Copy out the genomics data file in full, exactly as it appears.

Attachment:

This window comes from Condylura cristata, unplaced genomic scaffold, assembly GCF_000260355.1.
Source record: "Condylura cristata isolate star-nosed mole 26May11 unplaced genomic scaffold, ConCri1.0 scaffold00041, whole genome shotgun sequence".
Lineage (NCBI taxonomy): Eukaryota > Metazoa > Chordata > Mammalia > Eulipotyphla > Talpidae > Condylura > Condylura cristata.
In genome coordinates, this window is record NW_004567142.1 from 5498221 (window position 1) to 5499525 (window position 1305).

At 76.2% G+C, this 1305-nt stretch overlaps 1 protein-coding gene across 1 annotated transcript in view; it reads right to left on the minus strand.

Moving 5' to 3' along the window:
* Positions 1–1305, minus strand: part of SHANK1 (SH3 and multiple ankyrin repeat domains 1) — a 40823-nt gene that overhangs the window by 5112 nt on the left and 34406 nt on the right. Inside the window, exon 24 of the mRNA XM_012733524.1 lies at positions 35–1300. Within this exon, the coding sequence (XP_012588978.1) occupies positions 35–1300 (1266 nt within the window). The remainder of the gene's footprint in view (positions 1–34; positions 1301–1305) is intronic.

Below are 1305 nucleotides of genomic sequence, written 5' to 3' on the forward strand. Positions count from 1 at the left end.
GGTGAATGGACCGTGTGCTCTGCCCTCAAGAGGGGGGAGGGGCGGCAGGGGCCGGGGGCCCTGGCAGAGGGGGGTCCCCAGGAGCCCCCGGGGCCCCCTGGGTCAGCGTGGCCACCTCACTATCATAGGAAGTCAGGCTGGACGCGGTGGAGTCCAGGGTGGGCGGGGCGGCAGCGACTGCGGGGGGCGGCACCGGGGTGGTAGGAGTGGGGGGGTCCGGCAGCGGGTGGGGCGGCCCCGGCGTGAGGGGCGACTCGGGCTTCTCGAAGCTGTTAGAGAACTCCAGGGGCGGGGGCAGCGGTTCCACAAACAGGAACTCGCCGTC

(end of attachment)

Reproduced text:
This window comes from Condylura cristata, unplaced genomic scaffold, assembly GCF_000260355.1.
Source record: "Condylura cristata isolate star-nosed mole 26May11 unplaced genomic scaffold, ConCri1.0 scaffold00041, whole genome shotgun sequence".
Lineage (NCBI taxonomy): Eukaryota > Metazoa > Chordata > Mammalia > Eulipotyphla > Talpidae > Condylura > Condylura cristata.
In genome coordinates, this window is record NW_004567142.1 from 5498221 (window position 1) to 5499525 (window position 1305).

At 76.2% G+C, this 1305-nt stretch overlaps 1 protein-coding gene across 1 annotated transcript in view; it reads right to left on the minus strand.

Moving 5' to 3' along the window:
* Positions 1–1305, minus strand: part of SHANK1 (SH3 and multiple ankyrin repeat domains 1) — a 40823-nt gene that overhangs the window by 5112 nt on the left and 34406 nt on the right. Inside the window, exon 24 of the mRNA XM_012733524.1 lies at positions 35–1300. Within this exon, the coding sequence (XP_012588978.1) occupies positions 35–1300 (1266 nt within the window). The remainder of the gene's footprint in view (positions 1–34; positions 1301–1305) is intronic.

Below are 1305 nucleotides of genomic sequence, written 5' to 3' on the forward strand. Positions count from 1 at the left end.
GGTGAATGGACCGTGTGCTCTGCCCTCAAGAGGGGGGAGGGGCGGCAGGGGCCGGGGGCCCTGGCAGAGGGGGGTCCCCAGGAGCCCCCGGGGCCCCCTGGGTCAGCGTGGCCACCTCACTATCATAGGAAGTCAGGCTGGACGCGGTGGAGTCCAGGGTGGGCGGGGCGGCAGCGACTGCGGGGGGCGGCACCGGGGTGGTAGGAGTGGGGGGGTCCGGCAGCGGGTGGGGCGGCCCCGGCGTGAGGGGCGACTCGGGCTTCTCGAAGCTGTTAGAGAACTCCAGGGGCGGGGGCAGCGGTTCCACAAACAGGAACTCGCCGTC